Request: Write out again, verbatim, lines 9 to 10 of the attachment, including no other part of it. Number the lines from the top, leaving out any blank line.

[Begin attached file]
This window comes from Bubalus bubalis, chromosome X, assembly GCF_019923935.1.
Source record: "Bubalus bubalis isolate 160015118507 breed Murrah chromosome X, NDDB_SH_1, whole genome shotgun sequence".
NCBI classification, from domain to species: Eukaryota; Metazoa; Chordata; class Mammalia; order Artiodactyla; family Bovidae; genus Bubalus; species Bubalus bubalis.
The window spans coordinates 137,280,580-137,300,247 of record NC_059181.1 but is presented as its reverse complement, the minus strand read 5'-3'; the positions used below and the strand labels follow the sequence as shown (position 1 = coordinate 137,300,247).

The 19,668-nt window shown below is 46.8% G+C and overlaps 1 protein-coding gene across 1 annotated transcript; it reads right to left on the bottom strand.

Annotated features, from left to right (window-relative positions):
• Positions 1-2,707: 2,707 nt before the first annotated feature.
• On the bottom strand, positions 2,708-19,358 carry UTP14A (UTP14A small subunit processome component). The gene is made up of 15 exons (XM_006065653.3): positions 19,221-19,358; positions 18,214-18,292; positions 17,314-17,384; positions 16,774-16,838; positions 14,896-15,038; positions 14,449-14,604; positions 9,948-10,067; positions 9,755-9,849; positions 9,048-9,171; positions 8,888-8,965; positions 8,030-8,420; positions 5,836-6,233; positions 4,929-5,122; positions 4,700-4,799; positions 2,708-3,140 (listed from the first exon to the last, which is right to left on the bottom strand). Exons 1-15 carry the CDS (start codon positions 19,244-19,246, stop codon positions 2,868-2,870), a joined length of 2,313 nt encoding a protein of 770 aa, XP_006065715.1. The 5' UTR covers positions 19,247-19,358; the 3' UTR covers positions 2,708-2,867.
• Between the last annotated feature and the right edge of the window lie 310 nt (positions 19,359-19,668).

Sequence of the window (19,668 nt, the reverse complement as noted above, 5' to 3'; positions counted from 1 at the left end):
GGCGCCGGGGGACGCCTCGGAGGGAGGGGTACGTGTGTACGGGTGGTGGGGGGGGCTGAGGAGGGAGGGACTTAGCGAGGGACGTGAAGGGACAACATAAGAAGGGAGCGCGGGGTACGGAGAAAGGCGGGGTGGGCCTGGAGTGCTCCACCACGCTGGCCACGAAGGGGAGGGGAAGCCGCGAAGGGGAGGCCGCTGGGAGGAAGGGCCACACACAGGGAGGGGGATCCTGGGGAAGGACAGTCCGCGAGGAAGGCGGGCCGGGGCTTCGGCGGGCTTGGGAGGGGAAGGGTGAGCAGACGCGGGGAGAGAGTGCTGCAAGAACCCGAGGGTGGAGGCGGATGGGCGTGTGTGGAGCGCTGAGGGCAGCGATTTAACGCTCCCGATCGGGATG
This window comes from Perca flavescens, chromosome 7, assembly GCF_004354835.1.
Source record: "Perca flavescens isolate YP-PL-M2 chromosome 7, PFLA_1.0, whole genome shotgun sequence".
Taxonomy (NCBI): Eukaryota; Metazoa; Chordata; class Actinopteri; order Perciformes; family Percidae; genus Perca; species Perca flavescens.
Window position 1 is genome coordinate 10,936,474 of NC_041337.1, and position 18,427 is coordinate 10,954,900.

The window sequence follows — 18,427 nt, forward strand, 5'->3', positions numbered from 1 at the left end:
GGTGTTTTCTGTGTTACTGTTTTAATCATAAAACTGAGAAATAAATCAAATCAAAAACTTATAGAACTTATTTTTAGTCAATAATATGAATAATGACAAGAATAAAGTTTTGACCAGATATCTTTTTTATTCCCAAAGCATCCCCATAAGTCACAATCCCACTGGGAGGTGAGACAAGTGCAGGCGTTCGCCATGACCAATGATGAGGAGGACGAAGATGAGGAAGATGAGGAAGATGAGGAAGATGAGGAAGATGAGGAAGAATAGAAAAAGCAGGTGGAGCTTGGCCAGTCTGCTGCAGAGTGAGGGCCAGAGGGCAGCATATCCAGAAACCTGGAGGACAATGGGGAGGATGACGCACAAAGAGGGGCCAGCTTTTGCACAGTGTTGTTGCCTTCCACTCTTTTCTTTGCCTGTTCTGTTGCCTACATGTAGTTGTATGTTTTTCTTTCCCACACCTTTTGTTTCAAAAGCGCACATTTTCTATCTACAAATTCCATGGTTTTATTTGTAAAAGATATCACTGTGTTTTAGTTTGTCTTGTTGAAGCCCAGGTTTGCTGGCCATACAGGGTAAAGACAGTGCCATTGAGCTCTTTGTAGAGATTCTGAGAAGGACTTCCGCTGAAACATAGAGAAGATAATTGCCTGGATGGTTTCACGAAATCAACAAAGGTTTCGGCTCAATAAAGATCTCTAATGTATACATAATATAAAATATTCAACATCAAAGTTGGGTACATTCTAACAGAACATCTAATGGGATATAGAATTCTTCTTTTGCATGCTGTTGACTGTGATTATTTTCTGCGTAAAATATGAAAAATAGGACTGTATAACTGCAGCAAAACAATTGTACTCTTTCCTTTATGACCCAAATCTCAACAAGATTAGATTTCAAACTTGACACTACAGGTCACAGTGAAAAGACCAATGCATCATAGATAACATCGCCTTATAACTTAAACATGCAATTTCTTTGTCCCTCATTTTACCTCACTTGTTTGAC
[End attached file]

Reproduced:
• Between the last annotated feature and the right edge of the window lie 310 nt (positions 19,359-19,668).

Sequence of the window (19,668 nt, the reverse complement as noted above, 5' to 3'; positions counted from 1 at the left end):